As Defendant drove by 1423 Jackson Street NE, Plaintiff had just finished jogging and was stopped in front of his home at that address. (Am. Compl. ¶ 5; Def.'s SOUMF ¶ 1-2). Plaintiff is an African-American male with a bald head and mustache, who stands 5'6", and at the time was wearing a white shirt and was kneeling down beside a parked vehicle to catch his breath. (Def.'s SOUMF ¶ 7; Am. Compl. ¶ 6). Spotting Plaintiff crouched over, and believing that Plaintiff substantially matched the radio lookouts based on his sex, race, clothing, proximity to the Newton Food Mart, and the fact that he appeared to have been running, Defendant pulled his patrol car over and asked Plaintiff what he was doing. (Def.'s SOUMF ¶¶ 9-10; Am. Compl. ¶ 6). Plaintiff responded that he had just finished running, and lived at the home immediately behind him. (Am. Compl. ¶ 6). Defendant exited his vehicle, informed Plaintiff that he matched the description of a suspect in an armed robbery, and told Plaintiff to put his hands on his head. ( Id . ¶ ¶ 6-7; Def.'s SOUMF ¶ 11). Plaintiff refused to put his hands on his head, remained in a kneeling position, and told Defendant that he had done nothing wrong. (Am. Compl. ¶ 7; Def.'s SOUMF ¶12). Defendant told Plaintiff once again to put his hands on his head, drew his weapon-keeping it pointed at the ground and behind his right leg-and radioed for backup. (Pl.'s Resp. to Def.'s SOUMF ¶ 11; Mot. for Summ. J., Ex. 2, Def. Dep. 17:17-21). Plaintiff does not allege that Defendant pointed his weapon at him at any point during this initial stop. (Mot. for Summ. J., Ex. 1, Pl. Dep. 21: 15-18; Pl.'s Resp. to Def.'s SOUMF ¶ 11). While waiting for backup to arrive, Defendant remained standing beside his patrol car and spoke with Plaintiff, who continued to refuse to place his hands on his head. (Def.'s SOUMF ¶¶ 13-14). Plaintiff alleges that during this time, he overheard updated radio descriptions of the armed robbery suspects from Defendant's police radio, and told Defendant that he did not match the description of the suspect, since he was only 5'6", and had been alone in front of his house.[2] (Am. Compl. ¶ 7; Pl.'s Opp'n., Ex. C).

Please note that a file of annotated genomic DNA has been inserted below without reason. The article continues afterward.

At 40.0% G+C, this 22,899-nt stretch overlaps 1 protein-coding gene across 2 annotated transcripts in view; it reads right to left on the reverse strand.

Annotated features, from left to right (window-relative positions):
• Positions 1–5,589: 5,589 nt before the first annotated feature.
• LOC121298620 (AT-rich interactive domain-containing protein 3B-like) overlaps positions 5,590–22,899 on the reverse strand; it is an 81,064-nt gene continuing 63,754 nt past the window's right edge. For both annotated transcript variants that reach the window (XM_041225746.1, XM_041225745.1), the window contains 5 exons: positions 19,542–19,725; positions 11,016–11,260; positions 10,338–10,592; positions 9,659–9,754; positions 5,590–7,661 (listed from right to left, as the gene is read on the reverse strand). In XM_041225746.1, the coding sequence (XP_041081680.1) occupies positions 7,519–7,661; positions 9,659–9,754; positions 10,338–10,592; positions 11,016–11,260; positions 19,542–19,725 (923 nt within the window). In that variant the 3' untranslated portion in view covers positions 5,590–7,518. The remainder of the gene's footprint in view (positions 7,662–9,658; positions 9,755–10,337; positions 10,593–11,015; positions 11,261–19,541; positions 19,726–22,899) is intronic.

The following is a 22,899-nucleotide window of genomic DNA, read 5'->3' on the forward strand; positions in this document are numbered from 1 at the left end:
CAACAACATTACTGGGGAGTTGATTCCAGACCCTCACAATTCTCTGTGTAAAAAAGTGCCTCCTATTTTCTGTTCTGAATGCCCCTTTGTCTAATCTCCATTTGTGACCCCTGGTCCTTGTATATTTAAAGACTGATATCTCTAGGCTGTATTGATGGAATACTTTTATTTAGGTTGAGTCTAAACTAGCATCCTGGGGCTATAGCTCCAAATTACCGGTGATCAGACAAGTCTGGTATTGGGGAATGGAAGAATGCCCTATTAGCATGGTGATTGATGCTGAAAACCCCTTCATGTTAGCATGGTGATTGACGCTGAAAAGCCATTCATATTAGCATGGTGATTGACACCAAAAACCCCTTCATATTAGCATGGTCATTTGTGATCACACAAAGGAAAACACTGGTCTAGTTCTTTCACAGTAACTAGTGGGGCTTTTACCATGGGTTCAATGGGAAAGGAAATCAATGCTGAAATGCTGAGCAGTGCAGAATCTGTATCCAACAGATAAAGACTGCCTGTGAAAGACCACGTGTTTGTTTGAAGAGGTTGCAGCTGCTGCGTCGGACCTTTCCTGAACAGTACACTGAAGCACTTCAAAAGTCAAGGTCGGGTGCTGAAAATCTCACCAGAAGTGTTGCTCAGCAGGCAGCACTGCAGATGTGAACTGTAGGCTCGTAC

When backup arrived-according to Plaintiff about fifteen minutes later-the responding officers again ordered Plaintiff to put his hands on his head, and Plaintiff continued to refuse, instead placing his arms out to his side. (Def.'s SOUMF ¶¶ 15, 17). Plaintiff alleges that at this point, the officers drew their weapons and pointed them at him, and an unnamed officer frisked and then handcuffed him. ( Id. ¶ 18; Am. Compl. ¶ 8). After Plaintiff had been handcuffed, the Defendant approached him and checked to make sure that the handcuffs were put on properly. (Def.'s SOUMF ¶ 19). The officers then moved Plaintiff over to, but not in, Defendant's patrol car, and questioned him. (Am. Compl. ¶ 8).